THE statement "know your ingredients to save big bucks" should not be controversial. I mean, there is little argument over whether accurate ingredient data can have a positive financial impact when you apply this knowledge to your ingredient purchasing decisions.
Those "big bucks" typically are found in formula cost savings or ensuring that your feed meets its intended specifications.
Today's nutritionists work in a world that is controlled by the sometimes conflicting priorities of business and science. In both worlds, the concept of accurate data is crucial and universally accepted.
It is common practice to have some type of quality control program in place, with the degree of complexity ranging from all samples being sent to third-party laboratories to complete in-house testing. Regardless, the goal of ingredient testing is to capture accurate ingredient data.
Why, you ask? Because, with ingredient costs hovering at 66-75% of total operating expenses, it is hard not to understand how accurate ingredient data can generate big bucks. We see proof of this with the practice of over-formulation. We may over-formulate to ensure animal performance or make sure our feed meets its guarantee, but what is the cost implication?
We know that protein is one of the most expensive nutrients in a diet, but what is the cost of a 1% increase in the protein requirement?
Let's look at a standard broiler grower diet that has a 19% protein requirement using ingredient costs from the Chicago Board of Trade. This diet has a per ton cost of $311.16, and if the protein requirement is increased to 20%, the per ton cost increases to $314.43. So, a 1% over-formulation of protein represents an increase of $3.27 per ton.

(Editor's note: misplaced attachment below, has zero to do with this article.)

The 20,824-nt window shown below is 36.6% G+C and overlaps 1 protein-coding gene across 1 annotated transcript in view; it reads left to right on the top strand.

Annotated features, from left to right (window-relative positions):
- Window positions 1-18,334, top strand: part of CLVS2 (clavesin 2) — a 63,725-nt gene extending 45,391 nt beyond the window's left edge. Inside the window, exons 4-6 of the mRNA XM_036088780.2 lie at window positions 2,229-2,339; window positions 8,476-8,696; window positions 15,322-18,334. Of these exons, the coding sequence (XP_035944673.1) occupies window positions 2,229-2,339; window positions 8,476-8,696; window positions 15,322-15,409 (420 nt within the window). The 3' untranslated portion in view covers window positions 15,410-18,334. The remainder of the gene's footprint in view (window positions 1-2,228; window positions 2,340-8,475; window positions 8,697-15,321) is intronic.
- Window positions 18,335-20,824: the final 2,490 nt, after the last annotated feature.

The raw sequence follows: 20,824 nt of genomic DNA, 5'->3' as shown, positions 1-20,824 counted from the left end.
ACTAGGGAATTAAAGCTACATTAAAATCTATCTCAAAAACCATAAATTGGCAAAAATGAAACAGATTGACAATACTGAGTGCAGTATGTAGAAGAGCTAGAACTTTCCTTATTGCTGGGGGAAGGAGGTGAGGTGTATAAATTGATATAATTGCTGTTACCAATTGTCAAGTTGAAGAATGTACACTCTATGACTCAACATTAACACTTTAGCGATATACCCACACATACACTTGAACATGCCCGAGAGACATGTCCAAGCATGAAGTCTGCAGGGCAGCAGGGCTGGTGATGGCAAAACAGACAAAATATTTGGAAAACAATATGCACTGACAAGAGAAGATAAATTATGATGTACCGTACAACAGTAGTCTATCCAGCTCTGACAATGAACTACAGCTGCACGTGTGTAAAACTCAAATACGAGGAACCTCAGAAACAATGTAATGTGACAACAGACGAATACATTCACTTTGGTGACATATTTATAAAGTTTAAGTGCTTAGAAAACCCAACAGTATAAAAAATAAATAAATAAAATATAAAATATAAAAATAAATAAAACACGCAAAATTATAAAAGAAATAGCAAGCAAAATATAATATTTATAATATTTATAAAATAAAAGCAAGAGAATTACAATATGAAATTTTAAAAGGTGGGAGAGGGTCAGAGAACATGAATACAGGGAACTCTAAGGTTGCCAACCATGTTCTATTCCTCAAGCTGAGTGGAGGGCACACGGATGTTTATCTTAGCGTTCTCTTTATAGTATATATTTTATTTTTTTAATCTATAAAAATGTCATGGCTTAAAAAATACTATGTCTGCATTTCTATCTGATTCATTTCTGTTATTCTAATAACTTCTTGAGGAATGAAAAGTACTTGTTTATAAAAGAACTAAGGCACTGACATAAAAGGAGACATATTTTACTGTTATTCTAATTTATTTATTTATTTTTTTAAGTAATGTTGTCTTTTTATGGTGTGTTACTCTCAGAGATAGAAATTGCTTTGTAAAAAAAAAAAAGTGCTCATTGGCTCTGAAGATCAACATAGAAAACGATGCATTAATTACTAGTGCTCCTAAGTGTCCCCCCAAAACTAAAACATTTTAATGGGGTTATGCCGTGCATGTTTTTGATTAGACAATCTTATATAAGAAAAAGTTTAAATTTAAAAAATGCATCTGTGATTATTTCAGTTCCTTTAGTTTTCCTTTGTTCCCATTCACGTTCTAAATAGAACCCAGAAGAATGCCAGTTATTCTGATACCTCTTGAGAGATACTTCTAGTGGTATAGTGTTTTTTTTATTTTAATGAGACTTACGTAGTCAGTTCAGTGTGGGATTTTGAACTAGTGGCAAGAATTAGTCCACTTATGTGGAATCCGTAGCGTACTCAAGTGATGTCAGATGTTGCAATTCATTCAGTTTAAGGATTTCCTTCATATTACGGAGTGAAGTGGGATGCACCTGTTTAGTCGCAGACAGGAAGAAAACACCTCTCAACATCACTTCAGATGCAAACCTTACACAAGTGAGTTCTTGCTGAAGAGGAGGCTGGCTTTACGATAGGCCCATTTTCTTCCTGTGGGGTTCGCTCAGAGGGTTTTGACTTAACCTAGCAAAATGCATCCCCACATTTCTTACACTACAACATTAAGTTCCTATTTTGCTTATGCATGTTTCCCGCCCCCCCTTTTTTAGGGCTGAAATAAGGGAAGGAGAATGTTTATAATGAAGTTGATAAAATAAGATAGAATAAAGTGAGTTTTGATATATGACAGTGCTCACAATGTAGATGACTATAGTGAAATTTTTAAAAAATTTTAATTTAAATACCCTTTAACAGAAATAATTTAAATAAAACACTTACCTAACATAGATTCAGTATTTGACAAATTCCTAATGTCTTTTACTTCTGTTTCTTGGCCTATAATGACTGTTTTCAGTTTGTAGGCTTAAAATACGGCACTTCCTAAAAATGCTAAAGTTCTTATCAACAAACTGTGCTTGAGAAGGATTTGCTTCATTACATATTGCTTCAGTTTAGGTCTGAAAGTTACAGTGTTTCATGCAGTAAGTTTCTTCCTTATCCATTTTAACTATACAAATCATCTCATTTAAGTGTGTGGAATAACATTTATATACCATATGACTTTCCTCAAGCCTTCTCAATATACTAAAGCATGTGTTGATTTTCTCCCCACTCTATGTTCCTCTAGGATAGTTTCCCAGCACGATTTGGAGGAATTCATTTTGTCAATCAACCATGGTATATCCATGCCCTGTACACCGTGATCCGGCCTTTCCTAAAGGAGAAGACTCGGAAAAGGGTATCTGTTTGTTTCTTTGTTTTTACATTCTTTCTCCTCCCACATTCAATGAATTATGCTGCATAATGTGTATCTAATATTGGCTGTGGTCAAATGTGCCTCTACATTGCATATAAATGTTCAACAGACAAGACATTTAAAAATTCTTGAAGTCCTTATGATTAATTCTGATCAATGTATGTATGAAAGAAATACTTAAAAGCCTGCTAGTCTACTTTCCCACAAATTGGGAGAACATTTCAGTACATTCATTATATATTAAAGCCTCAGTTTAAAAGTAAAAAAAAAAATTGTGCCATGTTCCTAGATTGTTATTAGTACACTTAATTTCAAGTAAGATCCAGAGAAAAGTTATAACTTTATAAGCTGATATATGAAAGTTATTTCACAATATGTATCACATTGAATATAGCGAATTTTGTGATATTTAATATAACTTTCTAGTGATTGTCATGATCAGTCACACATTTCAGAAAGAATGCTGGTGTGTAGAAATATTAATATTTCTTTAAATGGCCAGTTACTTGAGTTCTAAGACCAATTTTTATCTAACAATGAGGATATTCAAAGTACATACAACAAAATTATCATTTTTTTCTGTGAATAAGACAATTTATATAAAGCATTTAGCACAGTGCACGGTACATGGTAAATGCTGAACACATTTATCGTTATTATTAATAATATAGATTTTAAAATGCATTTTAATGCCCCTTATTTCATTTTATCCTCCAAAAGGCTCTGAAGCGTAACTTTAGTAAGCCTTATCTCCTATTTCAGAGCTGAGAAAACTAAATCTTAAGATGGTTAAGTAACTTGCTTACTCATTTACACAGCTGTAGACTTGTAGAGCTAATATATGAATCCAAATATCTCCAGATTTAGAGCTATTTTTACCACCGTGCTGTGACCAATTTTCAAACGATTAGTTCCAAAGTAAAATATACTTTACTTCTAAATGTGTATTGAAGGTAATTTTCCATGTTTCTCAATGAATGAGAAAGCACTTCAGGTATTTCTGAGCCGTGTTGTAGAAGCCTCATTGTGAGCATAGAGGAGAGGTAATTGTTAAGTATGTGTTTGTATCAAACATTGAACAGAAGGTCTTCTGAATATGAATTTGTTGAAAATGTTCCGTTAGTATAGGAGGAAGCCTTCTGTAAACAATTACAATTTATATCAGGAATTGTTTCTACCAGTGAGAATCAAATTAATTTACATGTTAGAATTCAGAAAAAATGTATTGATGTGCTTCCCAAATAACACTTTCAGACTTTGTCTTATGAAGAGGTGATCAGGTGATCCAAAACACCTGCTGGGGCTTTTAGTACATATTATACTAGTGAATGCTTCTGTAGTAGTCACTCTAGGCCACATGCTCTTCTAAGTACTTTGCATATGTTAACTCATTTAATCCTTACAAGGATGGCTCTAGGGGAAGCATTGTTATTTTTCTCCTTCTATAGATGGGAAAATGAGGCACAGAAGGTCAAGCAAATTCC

To take this example one step further, when the protein is increased to 21%, the per ton cost jumps to $320.77. That's a total per ton increase of $9.61 that could have been avoided with more precise insight into the ingredient data.
There are different reasons why over-formulation is done, but the more closely you can formulate to your intended nutrient requirements, the lower your formula costs will be.
These scenarios were analyzed in a controlled manner, and depending on your circumstances, achieving all of the potential savings may not be realistic. What's important is the direct relationship between accurate nutrient data and the bottom line.
With ever-shrinking margins, you are always looking for ways to control costs. The important question to ask is how to take existing ingredient testing data and turn them into actionable information that will have a financial impact on your business. Here are some further questions to consider regarding your current ingredient testing:
* Where are the data I receive?
Is there a chance that it's sitting in your inbox or possibly in a pile with other reports? How accessible is the data to other parts of the business? Does it go into a LIMS (Laboratory Information Management System) program? Is Microsoft Excel your LIMS program?
* Am I using the data in the most effective way?
Do you use data only for rebates and keeping your suppliers in check? Do you have a protocol for updating your formulation system with quality control results? When your formulation system is updated, is it electronically updated or manually entered? If you are manually updating your system, how often are you catching typing errors?
Quality control data should be centrally stored to provide easy accessibility for team members while ensuring data integrity and systems integration.
The bottom line is that high-value data are coming in that must be treated as a strategic asset, not another useless report. Instead of viewing ingredient testing as an obligatory expense, treat it as an investment that can deliver top-line growth to your bottom line.
*Nicholas Dale is a formulation specialist at Feed Management Systems and has a degree in agricultural economics from the University of Georgia. Dale can be reached at [email protected].